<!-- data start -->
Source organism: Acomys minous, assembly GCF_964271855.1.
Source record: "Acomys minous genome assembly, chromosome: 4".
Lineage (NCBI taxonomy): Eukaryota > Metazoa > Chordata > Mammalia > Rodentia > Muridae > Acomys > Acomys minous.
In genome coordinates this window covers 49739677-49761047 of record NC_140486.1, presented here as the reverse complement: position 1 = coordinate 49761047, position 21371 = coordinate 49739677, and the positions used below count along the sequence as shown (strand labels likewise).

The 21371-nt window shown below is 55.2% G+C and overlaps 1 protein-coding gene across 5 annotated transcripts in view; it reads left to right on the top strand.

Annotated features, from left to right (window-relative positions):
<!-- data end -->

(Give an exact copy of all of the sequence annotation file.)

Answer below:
Source organism: Acomys minous, assembly GCF_964271855.1.
Source record: "Acomys minous genome assembly, chromosome: 4".
Lineage (NCBI taxonomy): Eukaryota > Metazoa > Chordata > Mammalia > Rodentia > Muridae > Acomys > Acomys minous.
In genome coordinates this window covers 49739677-49761047 of record NC_140486.1, presented here as the reverse complement: position 1 = coordinate 49761047, position 21371 = coordinate 49739677, and the positions used below count along the sequence as shown (strand labels likewise).

The 21371-nt window shown below is 55.2% G+C and overlaps 1 protein-coding gene across 5 annotated transcripts in view; it reads left to right on the top strand.

Annotated features, from left to right (window-relative positions):